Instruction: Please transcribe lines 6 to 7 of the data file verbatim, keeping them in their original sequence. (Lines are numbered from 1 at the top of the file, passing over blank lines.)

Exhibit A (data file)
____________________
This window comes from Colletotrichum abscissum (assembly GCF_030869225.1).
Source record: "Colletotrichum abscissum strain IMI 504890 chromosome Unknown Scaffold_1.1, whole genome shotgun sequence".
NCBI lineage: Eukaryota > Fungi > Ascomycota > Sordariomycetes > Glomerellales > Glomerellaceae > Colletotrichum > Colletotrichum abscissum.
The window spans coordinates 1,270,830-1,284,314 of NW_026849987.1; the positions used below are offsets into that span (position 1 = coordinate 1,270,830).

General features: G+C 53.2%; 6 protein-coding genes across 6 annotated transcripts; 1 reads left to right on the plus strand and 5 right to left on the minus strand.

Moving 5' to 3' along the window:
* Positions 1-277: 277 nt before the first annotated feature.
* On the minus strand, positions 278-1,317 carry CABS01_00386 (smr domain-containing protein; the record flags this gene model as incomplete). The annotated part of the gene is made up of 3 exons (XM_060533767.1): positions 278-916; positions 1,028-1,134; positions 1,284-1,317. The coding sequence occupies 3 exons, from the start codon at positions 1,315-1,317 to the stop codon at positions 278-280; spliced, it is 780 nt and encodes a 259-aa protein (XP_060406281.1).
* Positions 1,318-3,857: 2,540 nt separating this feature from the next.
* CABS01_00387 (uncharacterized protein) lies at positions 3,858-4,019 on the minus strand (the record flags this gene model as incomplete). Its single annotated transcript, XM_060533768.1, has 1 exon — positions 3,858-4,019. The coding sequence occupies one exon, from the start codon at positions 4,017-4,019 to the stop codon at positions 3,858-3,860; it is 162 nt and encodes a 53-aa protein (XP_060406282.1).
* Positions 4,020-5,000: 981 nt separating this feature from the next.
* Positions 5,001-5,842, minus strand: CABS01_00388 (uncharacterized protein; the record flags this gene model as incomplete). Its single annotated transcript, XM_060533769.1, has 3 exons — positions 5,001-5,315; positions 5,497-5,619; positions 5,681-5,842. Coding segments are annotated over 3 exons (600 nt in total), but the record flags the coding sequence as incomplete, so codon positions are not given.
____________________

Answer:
Moving 5' to 3' along the window:
* Positions 1-277: 277 nt before the first annotated feature.